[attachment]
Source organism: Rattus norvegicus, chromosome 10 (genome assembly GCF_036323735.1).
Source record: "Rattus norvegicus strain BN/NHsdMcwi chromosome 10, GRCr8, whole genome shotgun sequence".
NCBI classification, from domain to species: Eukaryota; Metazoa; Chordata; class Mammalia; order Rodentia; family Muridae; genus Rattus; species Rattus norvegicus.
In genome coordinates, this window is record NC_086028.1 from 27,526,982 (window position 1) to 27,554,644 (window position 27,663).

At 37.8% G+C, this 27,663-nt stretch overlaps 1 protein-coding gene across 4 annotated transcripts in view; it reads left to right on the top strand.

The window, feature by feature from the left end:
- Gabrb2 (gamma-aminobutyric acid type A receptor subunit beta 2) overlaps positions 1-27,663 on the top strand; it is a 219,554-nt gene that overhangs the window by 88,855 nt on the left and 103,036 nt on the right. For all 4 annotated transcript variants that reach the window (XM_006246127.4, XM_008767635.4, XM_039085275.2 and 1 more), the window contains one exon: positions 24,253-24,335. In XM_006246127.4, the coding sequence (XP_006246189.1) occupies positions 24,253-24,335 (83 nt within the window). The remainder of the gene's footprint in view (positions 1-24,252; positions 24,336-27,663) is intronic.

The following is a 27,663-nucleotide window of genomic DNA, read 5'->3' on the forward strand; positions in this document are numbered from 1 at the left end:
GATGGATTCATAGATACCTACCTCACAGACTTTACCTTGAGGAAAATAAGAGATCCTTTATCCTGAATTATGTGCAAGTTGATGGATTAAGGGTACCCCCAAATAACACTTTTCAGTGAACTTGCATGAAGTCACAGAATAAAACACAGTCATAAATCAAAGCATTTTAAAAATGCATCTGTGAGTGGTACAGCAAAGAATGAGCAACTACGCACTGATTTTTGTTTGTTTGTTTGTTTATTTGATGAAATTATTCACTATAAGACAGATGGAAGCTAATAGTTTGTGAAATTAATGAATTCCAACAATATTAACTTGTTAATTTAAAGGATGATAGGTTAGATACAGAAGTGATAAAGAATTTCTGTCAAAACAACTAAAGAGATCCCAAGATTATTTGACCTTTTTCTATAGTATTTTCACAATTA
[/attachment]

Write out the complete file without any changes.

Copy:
Source organism: Rattus norvegicus, chromosome 10 (genome assembly GCF_036323735.1).
Source record: "Rattus norvegicus strain BN/NHsdMcwi chromosome 10, GRCr8, whole genome shotgun sequence".
NCBI classification, from domain to species: Eukaryota; Metazoa; Chordata; class Mammalia; order Rodentia; family Muridae; genus Rattus; species Rattus norvegicus.
In genome coordinates, this window is record NC_086028.1 from 27,526,982 (window position 1) to 27,554,644 (window position 27,663).

At 37.8% G+C, this 27,663-nt stretch overlaps 1 protein-coding gene across 4 annotated transcripts in view; it reads left to right on the top strand.

The window, feature by feature from the left end:
- Gabrb2 (gamma-aminobutyric acid type A receptor subunit beta 2) overlaps positions 1-27,663 on the top strand; it is a 219,554-nt gene that overhangs the window by 88,855 nt on the left and 103,036 nt on the right. For all 4 annotated transcript variants that reach the window (XM_006246127.4, XM_008767635.4, XM_039085275.2 and 1 more), the window contains one exon: positions 24,253-24,335. In XM_006246127.4, the coding sequence (XP_006246189.1) occupies positions 24,253-24,335 (83 nt within the window). The remainder of the gene's footprint in view (positions 1-24,252; positions 24,336-27,663) is intronic.

The following is a 27,663-nucleotide window of genomic DNA, read 5'->3' on the forward strand; positions in this document are numbered from 1 at the left end:
GATGGATTCATAGATACCTACCTCACAGACTTTACCTTGAGGAAAATAAGAGATCCTTTATCCTGAATTATGTGCAAGTTGATGGATTAAGGGTACCCCCAAATAACACTTTTCAGTGAACTTGCATGAAGTCACAGAATAAAACACAGTCATAAATCAAAGCATTTTAAAAATGCATCTGTGAGTGGTACAGCAAAGAATGAGCAACTACGCACTGATTTTTGTTTGTTTGTTTGTTTATTTGATGAAATTATTCACTATAAGACAGATGGAAGCTAATAGTTTGTGAAATTAATGAATTCCAACAATATTAACTTGTTAATTTAAAGGATGATAGGTTAGATACAGAAGTGATAAAGAATTTCTGTCAAAACAACTAAAGAGATCCCAAGATTATTTGACCTTTTTCTATAGTATTTTCACAATTA